The Quiet Isle had fallen, just as he said it would. It had taken longer than he thought, just short of six years to do so, but it had happened all the same. He had wanted the tranquil sanctuary to keep on going as much any man there but he always had kept one foot in reality. The world was a liar and he knew the truth. Winter blew in harsh and brutal only a year after he had arrived. The land had gone to shit and he knew his chosen home could only last so long.
He’d had enough time, at least, to convince the Elder Brother that some of their stashed away coin would be best spent on steel and light armor. It went against their way but when he explained there would be no one left to carry on their teachings if they didn’t try and defend it, the leader of their group had taken heed of his council. Some of the men had taken his training seriously. A small group of them was all that stood between raiders and the Stranger. When the time had come to draw steel again he’d taken no pleasure in it. His sword tasted blood and he wept afterwards for what he had done in order to keep on living. Their numbers had crashed from near one hundred to barely twenty, but they were still there. Still alive. Hope was not gone.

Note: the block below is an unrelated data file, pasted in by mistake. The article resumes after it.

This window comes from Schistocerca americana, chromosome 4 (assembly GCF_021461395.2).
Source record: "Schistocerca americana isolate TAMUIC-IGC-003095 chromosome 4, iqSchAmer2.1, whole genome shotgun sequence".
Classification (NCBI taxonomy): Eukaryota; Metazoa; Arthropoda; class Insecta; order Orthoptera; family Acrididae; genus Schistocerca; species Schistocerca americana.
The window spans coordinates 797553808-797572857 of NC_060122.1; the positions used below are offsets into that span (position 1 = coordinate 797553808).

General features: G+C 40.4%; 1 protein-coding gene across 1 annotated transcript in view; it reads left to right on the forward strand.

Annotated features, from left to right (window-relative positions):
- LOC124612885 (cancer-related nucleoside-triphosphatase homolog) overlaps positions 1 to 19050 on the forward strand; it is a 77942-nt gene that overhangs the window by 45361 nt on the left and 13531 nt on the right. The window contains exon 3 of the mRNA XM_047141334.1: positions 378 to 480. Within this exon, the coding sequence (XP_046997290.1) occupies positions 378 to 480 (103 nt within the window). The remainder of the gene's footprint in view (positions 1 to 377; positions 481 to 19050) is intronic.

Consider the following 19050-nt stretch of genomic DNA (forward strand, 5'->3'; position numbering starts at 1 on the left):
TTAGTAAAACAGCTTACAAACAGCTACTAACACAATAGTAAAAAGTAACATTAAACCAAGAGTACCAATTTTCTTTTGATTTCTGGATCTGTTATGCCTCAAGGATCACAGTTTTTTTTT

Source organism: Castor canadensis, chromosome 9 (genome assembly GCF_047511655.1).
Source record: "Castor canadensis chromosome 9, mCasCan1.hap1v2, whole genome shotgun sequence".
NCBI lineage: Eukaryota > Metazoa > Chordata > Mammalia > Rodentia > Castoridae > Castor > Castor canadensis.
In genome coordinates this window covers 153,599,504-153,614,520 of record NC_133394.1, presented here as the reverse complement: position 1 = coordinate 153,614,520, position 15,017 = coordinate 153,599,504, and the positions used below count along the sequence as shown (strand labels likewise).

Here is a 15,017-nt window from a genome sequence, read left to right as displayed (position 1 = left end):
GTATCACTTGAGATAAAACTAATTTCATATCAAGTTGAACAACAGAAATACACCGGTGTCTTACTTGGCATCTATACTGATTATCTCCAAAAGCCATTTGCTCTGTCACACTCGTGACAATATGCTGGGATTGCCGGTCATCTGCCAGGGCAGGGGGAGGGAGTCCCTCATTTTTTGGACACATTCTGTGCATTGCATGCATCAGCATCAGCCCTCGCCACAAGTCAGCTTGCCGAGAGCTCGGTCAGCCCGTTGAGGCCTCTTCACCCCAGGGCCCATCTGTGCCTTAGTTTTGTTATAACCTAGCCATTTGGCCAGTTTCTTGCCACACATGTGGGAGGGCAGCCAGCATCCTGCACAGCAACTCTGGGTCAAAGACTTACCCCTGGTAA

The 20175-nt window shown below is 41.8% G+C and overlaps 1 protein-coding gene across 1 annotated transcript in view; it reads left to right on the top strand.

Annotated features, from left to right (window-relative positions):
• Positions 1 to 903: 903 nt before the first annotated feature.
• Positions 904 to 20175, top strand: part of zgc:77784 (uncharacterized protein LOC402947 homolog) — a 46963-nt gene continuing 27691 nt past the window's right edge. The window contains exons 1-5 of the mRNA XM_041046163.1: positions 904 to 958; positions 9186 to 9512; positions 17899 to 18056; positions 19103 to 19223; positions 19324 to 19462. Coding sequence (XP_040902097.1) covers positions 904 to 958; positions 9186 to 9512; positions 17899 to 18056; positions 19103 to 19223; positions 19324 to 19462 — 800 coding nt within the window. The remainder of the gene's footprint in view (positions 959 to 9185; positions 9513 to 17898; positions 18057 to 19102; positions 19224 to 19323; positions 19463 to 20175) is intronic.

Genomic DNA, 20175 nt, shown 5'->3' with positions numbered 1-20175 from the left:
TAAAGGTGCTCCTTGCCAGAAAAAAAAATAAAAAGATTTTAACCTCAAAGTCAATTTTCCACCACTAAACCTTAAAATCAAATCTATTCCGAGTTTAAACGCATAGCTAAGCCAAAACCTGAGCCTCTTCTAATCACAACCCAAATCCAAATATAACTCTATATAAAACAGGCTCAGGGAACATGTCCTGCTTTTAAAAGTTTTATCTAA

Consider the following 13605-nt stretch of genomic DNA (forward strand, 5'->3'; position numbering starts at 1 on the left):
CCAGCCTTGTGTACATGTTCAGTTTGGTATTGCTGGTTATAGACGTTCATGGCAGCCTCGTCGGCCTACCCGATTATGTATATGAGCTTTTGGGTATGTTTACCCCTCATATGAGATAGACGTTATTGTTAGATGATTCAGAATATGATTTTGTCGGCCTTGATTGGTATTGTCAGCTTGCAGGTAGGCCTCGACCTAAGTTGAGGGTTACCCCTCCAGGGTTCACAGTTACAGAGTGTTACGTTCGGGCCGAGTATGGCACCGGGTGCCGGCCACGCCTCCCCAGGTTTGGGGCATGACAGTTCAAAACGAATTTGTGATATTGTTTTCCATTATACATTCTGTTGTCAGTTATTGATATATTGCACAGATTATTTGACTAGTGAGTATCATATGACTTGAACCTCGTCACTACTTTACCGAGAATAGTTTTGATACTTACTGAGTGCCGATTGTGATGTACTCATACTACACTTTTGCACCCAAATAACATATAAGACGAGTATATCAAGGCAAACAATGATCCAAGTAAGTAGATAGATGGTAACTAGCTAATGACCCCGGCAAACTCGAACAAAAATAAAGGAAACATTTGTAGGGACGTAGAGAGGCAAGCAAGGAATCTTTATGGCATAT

The village on the Quiet Isle had been burnt to cinder and ash. Nothing but a few horses, and what they had on their own bodies remained. They searched the rubble and found a few bits of clothing, some cookware and the dead. Everywhere dead eyes looked at him and there would be no time to bury them. He had one more thing to add to his list of regrets.